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Pork and Kimchi Dumplings

Updated: Feb 24, 2021

I am obsessed with making dumplings these days. The filling is endlessly customizable, they're therapeutic to fold, and they store well in the freezer. And I know it goes unsaid, but they are so so so delicious! This version of dumplings is filled with two classics: savory, juicy pork and spicy, sour kimchi. A perfect combo, if you ask me. If you're not a kimchi fan, try this recipe instead! This recipe will make about 80 dumplings in an hour and fifteen. 45 minutes if you have a dumpling-folding partner!

For me, making dumplings has turned into a self-care session. Every part of it is calming: kneading the pork with cornstarch, methodically chopping aromatics, and carefully pleating the dumpling wrappers. It's a small escape from the embarrassment of US politics and the harrowing reality that we're slowly ruining our planet with single use plastic and fossil fuels... Anyway. I like them because they're fun, ok?! And I hope you like them, too.


  1. 1 lb ground pork

  2. 2 teaspoons cornstarch

  3. 3 tablespoons water

  4. 2 cups kimchi (2 weeks old or older is best)

  5. 2 tablespoons ginger, grated

  6. 2 tablespoons garlic, minced

  7. 1/2 cup scallions, green and white, finely chopped

  8. 1 teaspoon Thai bird chilies, finely minced (optional for extra spice)

  9. 2 tablespoons soy sauce

  10. 2 tablespoons rice vinegar

  11. 2 teaspoons sesame oil

  12. 2 teaspoons white pepper (or sub 1 teaspoon black pepper)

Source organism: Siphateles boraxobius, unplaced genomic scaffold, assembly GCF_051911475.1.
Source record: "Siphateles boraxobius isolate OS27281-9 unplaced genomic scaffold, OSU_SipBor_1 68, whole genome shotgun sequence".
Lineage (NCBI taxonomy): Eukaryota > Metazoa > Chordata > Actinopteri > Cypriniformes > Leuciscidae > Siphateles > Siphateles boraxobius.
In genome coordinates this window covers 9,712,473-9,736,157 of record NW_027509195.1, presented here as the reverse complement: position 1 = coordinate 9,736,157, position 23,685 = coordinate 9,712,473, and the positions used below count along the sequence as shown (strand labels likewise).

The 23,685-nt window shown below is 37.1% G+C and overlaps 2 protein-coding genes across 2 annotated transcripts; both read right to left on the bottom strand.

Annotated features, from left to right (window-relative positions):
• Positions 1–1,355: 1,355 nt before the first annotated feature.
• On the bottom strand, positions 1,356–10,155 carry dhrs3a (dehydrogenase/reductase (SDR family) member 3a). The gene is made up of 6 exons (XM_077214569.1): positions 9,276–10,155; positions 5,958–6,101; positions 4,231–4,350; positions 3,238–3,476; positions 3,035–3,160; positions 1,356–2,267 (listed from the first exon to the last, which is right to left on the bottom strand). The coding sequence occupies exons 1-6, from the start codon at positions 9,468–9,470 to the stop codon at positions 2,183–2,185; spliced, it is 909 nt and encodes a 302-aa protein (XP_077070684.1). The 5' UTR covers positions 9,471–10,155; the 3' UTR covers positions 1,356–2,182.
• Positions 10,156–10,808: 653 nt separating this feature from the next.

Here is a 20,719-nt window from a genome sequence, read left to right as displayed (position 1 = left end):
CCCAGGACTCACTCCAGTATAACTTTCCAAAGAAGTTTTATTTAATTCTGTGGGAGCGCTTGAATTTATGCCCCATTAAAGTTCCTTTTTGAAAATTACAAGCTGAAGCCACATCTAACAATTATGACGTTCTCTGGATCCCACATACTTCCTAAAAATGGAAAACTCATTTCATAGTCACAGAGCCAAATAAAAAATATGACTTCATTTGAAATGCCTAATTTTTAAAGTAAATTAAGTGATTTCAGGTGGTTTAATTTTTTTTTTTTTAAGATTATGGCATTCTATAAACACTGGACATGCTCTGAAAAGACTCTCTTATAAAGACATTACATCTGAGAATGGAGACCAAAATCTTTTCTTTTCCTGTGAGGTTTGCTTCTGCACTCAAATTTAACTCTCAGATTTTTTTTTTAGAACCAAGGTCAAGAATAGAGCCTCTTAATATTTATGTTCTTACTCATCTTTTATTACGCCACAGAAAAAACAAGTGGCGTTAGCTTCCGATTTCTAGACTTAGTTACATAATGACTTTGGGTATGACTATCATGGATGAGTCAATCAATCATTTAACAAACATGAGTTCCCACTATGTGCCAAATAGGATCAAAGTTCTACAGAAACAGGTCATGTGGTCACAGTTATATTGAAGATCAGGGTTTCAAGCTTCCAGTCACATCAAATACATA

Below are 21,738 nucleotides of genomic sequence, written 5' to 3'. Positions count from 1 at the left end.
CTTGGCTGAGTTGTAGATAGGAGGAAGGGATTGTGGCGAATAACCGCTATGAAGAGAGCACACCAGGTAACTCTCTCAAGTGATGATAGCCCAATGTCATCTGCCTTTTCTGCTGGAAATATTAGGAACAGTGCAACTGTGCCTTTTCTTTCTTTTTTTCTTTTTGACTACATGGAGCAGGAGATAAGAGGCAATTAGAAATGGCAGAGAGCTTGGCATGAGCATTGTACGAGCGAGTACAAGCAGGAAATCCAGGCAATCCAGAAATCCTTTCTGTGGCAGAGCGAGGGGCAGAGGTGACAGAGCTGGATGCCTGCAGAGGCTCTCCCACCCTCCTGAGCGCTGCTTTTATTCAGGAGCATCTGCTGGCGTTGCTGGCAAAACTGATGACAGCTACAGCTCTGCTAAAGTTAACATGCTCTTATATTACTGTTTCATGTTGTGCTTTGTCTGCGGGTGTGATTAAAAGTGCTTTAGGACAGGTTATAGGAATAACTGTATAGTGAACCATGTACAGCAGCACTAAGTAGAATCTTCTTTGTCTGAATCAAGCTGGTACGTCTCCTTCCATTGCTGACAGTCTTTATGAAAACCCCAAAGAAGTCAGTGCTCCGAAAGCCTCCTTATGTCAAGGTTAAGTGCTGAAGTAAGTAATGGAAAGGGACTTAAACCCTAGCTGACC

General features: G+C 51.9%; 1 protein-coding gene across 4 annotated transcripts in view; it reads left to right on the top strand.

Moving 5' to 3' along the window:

13. 2 packages (about 40 each) gyoza skins

For the dipping sauce:

  1. 1/4 cup soy sauce

  2. 2 tablespoons black vinegar

  3. 1 teaspoon chili oil (less if you aren't a spicy bitch like me)

  4. 1/2 teaspoon sugar

  5. Optional: Lao Gan Ma spicy chili crisp is AMAZING with this, too!


Make the filling and the dipping sauce:

  1. In a large mixing bowl, add the pork, water, and cornstarch. Stir and massage for 6-7 minutes with a spoon or by hand to tenderize the meat. The consistency should turn a little paste-like.

  2. Add the kimchi, ginger, garlic, scallions, soy sauce, sesame oil, mirin, and chilies to the pork and combine to mix.

  3. Make the dipping sauce by whisking together all the sauce ingredients in a small bowl.

Wrapping the dumplings:

It gets easier with each time, I promise!

  1. Set up your wrapping station. You'll need a small bowl of water, a wax paper-lined tray, and a spoon.

  2. Place a wrapper the palm of your non-dominant hand (SHOUT OUT LEFTIES!) and spoon about a tablespoon of filling into the center of the wrapper. Do not overfill! It's best to start out with small amounts and work your way up once you have the muscle memory.

  3. Using your finger, wet the edges of the wrapper.

  4. Fold the wrapper in half, pinching tightly at the top center.

  5. Using your index finger and thumb clasp, pleat each side of the dumpling two times. You only have to pleat one side. (See photos!) This will ensure the dumpling is curved and will be able to stand on its own. If two pleats are too difficult, try this method! If the sides aren't sticking together, wet the tips of your fingers and pinch again to seal.

  6. You can fry them immediately or freeze them in a single layer for later.

Pan fry the dumplings:

  1. Heat 1 tablespoon of oil on medium-high heat in a large pan.

  2. Place gyoza in the pan, seam-side up. Fry on medium-high heat for about 2 minutes, or until you see the bottom edges start to brown and crisp.

  3. Lower the heat to a small flame, and add about 3 tablespoons water to the pan. Be careful! The water will splatter. Quickly cover the pan, leaving a small vent for steam to escape. Allow the gyoza to steam for about 6 minutes.

  4. Serve immediately with the dipping sauce and enjoy!

You can also steam them for 10 minutes or boil them in your favorite soup!

Bury me in dumplings, honestly.


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